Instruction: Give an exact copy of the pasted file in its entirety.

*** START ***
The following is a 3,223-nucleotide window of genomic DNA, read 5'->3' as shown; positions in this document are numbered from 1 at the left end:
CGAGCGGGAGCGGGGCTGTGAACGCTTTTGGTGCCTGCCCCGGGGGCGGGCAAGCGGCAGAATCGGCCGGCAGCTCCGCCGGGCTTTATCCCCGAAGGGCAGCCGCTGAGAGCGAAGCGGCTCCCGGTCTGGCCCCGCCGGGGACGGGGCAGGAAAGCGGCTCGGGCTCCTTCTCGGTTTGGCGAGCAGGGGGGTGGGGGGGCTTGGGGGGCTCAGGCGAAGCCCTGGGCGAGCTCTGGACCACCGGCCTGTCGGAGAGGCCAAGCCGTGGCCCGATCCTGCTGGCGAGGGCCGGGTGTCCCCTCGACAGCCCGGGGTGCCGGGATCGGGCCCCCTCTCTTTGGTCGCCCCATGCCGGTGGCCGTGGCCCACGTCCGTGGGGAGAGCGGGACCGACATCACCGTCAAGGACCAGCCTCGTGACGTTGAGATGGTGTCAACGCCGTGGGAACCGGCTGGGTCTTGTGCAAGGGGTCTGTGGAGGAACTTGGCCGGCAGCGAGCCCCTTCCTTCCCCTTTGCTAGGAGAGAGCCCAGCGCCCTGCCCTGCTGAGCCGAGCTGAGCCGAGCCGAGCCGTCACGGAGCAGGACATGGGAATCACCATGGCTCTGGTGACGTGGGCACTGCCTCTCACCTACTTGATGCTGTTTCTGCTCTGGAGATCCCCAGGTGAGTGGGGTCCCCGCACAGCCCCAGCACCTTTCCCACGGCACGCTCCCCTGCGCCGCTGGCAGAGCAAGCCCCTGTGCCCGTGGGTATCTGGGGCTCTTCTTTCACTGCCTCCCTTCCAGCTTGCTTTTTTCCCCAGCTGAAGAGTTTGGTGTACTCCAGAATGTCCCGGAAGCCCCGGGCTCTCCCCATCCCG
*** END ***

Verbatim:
The following is a 3,223-nucleotide window of genomic DNA, read 5'->3' as shown; positions in this document are numbered from 1 at the left end:
CGAGCGGGAGCGGGGCTGTGAACGCTTTTGGTGCCTGCCCCGGGGGCGGGCAAGCGGCAGAATCGGCCGGCAGCTCCGCCGGGCTTTATCCCCGAAGGGCAGCCGCTGAGAGCGAAGCGGCTCCCGGTCTGGCCCCGCCGGGGACGGGGCAGGAAAGCGGCTCGGGCTCCTTCTCGGTTTGGCGAGCAGGGGGGTGGGGGGGCTTGGGGGGCTCAGGCGAAGCCCTGGGCGAGCTCTGGACCACCGGCCTGTCGGAGAGGCCAAGCCGTGGCCCGATCCTGCTGGCGAGGGCCGGGTGTCCCCTCGACAGCCCGGGGTGCCGGGATCGGGCCCCCTCTCTTTGGTCGCCCCATGCCGGTGGCCGTGGCCCACGTCCGTGGGGAGAGCGGGACCGACATCACCGTCAAGGACCAGCCTCGTGACGTTGAGATGGTGTCAACGCCGTGGGAACCGGCTGGGTCTTGTGCAAGGGGTCTGTGGAGGAACTTGGCCGGCAGCGAGCCCCTTCCTTCCCCTTTGCTAGGAGAGAGCCCAGCGCCCTGCCCTGCTGAGCCGAGCTGAGCCGAGCCGAGCCGTCACGGAGCAGGACATGGGAATCACCATGGCTCTGGTGACGTGGGCACTGCCTCTCACCTACTTGATGCTGTTTCTGCTCTGGAGATCCCCAGGTGAGTGGGGTCCCCGCACAGCCCCAGCACCTTTCCCACGGCACGCTCCCCTGCGCCGCTGGCAGAGCAAGCCCCTGTGCCCGTGGGTATCTGGGGCTCTTCTTTCACTGCCTCCCTTCCAGCTTGCTTTTTTCCCCAGCTGAAGAGTTTGGTGTACTCCAGAATGTCCCGGAAGCCCCGGGCTCTCCCCATCCCG